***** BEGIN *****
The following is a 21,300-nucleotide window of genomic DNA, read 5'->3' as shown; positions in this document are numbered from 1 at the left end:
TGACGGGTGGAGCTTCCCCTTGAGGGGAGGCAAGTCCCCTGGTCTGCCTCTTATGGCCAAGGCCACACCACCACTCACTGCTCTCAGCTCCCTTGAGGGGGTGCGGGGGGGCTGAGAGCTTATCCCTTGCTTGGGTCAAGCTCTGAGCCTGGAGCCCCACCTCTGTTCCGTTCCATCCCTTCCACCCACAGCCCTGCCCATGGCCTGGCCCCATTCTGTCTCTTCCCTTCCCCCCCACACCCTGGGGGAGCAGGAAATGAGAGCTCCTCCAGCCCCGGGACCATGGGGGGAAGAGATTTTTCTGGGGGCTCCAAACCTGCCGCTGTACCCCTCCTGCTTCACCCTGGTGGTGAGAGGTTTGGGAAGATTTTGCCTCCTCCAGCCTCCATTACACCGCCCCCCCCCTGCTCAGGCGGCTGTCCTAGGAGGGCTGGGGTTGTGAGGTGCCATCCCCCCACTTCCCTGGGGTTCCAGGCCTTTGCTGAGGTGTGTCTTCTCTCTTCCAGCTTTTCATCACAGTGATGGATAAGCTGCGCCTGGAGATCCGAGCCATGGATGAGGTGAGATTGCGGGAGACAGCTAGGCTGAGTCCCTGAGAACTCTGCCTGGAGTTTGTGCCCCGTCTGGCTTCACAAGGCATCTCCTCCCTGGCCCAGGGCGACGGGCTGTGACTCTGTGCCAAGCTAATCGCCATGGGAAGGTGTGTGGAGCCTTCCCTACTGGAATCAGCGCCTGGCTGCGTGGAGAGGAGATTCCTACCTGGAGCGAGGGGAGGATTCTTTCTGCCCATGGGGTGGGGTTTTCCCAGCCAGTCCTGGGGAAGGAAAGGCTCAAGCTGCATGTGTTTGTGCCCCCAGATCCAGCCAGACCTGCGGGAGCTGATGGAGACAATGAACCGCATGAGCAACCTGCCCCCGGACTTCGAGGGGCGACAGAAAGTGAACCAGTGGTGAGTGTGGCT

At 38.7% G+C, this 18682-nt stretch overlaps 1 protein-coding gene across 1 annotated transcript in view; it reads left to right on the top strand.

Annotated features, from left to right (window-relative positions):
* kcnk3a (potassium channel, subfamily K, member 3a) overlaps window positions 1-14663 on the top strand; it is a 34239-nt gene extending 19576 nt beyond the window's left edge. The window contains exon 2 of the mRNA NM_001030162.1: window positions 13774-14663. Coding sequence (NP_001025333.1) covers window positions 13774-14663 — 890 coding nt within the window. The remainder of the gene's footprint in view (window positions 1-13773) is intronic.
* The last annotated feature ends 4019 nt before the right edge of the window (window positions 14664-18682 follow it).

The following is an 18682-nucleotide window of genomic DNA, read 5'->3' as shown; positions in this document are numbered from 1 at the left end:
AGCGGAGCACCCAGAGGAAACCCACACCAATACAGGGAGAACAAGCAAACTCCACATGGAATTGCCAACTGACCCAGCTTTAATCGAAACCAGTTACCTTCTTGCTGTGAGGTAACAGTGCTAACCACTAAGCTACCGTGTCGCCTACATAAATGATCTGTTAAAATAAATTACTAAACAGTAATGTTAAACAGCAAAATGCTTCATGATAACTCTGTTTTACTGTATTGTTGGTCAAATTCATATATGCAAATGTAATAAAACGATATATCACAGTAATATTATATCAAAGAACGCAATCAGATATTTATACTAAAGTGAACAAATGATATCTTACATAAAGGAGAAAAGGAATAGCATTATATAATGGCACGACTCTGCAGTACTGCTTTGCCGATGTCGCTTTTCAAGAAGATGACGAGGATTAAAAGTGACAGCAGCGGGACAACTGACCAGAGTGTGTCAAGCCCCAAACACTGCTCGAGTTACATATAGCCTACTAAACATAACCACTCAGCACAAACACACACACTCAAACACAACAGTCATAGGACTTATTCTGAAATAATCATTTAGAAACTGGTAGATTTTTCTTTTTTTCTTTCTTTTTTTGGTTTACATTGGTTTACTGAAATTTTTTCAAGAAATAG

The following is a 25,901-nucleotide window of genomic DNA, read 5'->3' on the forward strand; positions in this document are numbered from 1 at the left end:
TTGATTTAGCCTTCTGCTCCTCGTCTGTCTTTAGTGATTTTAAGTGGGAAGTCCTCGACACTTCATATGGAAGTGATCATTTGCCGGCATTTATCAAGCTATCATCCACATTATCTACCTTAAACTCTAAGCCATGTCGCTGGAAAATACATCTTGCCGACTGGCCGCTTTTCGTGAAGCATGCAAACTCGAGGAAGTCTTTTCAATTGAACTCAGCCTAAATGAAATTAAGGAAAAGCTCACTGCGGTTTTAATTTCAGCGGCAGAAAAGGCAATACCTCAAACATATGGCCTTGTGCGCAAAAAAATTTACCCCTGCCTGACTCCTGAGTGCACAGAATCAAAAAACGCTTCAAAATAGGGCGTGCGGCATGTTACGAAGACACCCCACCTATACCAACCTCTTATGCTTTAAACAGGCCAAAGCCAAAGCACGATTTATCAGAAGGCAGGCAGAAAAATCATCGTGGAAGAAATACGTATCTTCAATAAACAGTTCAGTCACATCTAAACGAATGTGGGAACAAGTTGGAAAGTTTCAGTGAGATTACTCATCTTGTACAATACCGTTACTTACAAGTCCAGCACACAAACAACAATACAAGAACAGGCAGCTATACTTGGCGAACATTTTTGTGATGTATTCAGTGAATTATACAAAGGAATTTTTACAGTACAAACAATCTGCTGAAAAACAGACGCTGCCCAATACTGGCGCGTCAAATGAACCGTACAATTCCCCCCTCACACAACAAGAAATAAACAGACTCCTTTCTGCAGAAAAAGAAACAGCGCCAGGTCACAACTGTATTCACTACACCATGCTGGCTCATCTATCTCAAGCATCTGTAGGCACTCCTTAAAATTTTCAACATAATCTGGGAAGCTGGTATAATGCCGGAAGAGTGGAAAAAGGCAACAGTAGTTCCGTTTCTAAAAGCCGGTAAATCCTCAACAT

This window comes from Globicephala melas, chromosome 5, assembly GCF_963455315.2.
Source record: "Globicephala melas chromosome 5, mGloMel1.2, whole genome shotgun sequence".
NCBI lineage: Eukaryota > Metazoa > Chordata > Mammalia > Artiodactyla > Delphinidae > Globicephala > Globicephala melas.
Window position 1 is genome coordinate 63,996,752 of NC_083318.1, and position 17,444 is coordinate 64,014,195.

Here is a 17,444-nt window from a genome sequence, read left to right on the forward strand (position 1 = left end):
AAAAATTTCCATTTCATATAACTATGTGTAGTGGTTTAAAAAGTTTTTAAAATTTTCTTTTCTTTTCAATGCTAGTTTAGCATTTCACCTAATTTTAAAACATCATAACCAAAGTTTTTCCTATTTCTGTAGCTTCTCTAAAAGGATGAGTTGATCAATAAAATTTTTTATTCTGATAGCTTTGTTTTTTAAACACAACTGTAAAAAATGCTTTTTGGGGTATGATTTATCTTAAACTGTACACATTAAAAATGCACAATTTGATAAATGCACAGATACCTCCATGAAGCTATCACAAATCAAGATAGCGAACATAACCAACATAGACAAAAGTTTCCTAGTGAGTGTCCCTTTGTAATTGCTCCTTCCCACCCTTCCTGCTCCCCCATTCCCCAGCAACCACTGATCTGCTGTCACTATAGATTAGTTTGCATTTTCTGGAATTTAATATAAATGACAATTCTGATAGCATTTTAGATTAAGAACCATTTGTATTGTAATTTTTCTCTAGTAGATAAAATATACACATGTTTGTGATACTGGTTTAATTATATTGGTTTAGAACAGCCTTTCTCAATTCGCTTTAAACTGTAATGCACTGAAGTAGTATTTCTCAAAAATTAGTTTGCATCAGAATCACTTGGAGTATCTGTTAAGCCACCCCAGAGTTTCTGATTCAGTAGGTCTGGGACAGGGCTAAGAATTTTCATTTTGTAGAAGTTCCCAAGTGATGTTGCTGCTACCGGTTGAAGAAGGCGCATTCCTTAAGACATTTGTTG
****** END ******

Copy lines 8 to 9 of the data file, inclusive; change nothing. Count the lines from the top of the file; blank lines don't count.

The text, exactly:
AGCGGAGCACCCAGAGGAAACCCACACCAATACAGGGAGAACAAGCAAACTCCACATGGAATTGCCAACTGACCCAGCTTTAATCGAAACCAGTTACCTTCTTGCTGTGAGGTAACAGTGCTAACCACTAAGCTACCGTGTCGCCTACATAAATGATCTGTTAAAATAAATTACTAAACAGTAATGTTAAACAGCAAAATGCTTCATGATAACTCTGTTTTACTGTATTGTTGGTCAAATTCATATATGCAAATGTAATAAAACGATATATCACAGTAATATTATATCAAAGAACGCAATCAGATATTTATACTAAAGTGAACAAATGATATCTTACATAAAGGAGAAAAGGAATAGCATTATATAATGGCACGACTCTGCAGTACTGCTTTGCCGATGTCGCTTTTCAAGAAGATGACGAGGATTAAAAGTGACAGCAGCGGGACAACTGACCAGAGTGTGTCAAGCCCCAAACACTGCTCGAGTTACATATAGCCTACTAAACATAACCACTCAGCACAAACACACACACTCAAACACAACAGTCATAGGACTTATTCTGAAATAATCATTTAGAAACTGGTAGATTTTTCTTTTTTTCTTTCTTTTTTTGGTTTACATTGGTTTACTGAAATTTTTTCAAGAAATAG

The following is a 25,901-nucleotide window of genomic DNA, read 5'->3' on the forward strand; positions in this document are numbered from 1 at the left end: